Allostatic Load & Epigenetic Mechanisms in Lifecourse Trajectories of Premature Infants at Age 30 Among the most intense experiences of adversity for infants is premature birth. Annually, 1 in 10 (450,000 in the US, 15 million worldwide) infants are born prematurely. The societal cost of preterm birth in the US is estimated to be $26 billion/year. An infant's early birth marks the beginning of a long trajectory that broadly impacts families, health care, education, social systems, and the survivors themselves. Yet, studies of premature infants at adulthood are few compared to those at younger ages and most focus on the smallest 20% of premature infants. We do know that their transition to adulthood is challenging, and often hampered by cognitive, physical and mental health, motor and independence difficulties. In this application, we respond to an Institute of Medicine recommendation for long-term outcome studies into young adulthood for premature infants. We now propose the 10th wave at 30-33 years of age for a well-characterized preterm sample of 215 infants representing a wide range of neonatal morbidity, birth weight, and all SES strata. We have retained 96% of the sample between ages 17 and 23 years, and 85% since birth. In a prospective, longitudinal design, the specific aims are to: (1) Determine the lifecourse and cumulative impact of medical risk, socioeconomic risk, and protection on adult outcomes of physical and psychological health, adaptive function, executive function, work, and social competence to age 30y; (2) Determine the allostatic load across prematurity groups and socioeconomic levels, and its impact on outcomes of physical and psychological health, adaptive function, executive function, work, and social competence to age 30y; and in exploratory aim (3), examine and compare epigenomewide DNA methylation and estimates of age acceleration (Horvath's epigenetic clock) across full- term and preterm groups at age 30y. Variability of DNA methylation and the `clock' across preterm groups and gender will be examined as well as the association with 30y cardiovascular indicators of obesity. We will explore longitudinal associations between medical risk, SES, and protection with the epigenetic clock. The project represents collaboration between the University of Rhode Island, Memorial Hospital of Rhode Island, and the University of California Irvine. The interdisciplinary research team is comprised of experts in nursing, medicine, developmental pediatrics, stress and psychoneuroendocrinology, nutrition, epigenetics and biostatistics. The analysis approach includes adjusted models (e.g. linear regression model for continuous, logistic regression for binary, generalized odds model for categorical outcomes). Linear mixed models (LMM) and generalized linear mixed models (GLMM) with both fixed and random effects of time included in the models to examine the differences in trajectories of the outcome variables over time. Appropriate covariates will be assessed at baseline and all data points if applicable. Given the state of the science, the proposed project takes a novel lifecourse perspective that accounts for the stress of the neonatal period, the cumulative developmental context (risk, protection), molecular and epigenetic mechanisms, and individual resilience over time. The allostatic load index adds a cumulative measure of biological risk since it captures cumulative physiological effects across major regulatory systems. We will explore epigenomewide DNA methylation as a mechanism underlying allostatic load processes. Both allostatic load and DNA methylation build on a stress paradigm theorized at Developmental Origins Theory of Health and Disease. In this project we propose a synthesis in a lifecourse perspective to determine how prematurity and environmental stress effect preterm-to- adult health. To our knowledge, this would be the only U.S. study of premature infants to age 30-33y. Thus, there is limited research-based evidence to inform the timing and content for interventions despite millions of preterm survivors.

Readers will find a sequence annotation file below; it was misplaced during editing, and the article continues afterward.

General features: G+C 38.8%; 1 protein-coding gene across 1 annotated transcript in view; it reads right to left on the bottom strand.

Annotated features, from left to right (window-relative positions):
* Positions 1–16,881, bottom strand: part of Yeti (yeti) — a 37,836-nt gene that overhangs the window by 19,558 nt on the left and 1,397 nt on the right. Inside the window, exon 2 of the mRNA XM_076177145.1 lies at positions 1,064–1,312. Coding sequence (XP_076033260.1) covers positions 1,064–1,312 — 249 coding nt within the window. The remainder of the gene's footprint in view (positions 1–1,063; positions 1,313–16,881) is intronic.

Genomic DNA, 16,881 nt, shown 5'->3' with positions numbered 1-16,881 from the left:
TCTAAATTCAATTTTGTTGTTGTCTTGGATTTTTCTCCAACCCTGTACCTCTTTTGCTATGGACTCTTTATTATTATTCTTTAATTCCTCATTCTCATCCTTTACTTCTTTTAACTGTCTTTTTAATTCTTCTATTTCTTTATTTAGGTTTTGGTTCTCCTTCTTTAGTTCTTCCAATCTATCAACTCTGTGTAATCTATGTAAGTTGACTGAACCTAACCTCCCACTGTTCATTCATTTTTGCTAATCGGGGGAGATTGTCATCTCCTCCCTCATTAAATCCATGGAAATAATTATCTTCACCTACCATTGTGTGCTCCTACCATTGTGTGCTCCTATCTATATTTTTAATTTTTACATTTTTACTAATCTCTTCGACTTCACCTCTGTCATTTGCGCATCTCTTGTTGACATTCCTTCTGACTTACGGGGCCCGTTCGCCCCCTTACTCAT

Annually, prematurity affects 1 in 10 infants, numbering 15 million infants worldwide and more than 450,000 infants in the United States at a cost of $26 billion/year. These costs are expected to rise as more preterm infants survive. The magnitude of costs are great, but there are additional unaccounted `costs' along the path to adulthood in physical and psychological health, capacity for independent living, occupational, and social functioning. This is a unique opportunity to follow a US cohort of premature infants at age 30 years. Through the study of stress, molecular and epigenetic mechanisms in predictive models of adult outcomes, and the potential for resilience, and protective effects we may pinpoint optimal times and content for interventions for millions of preterm survivors. !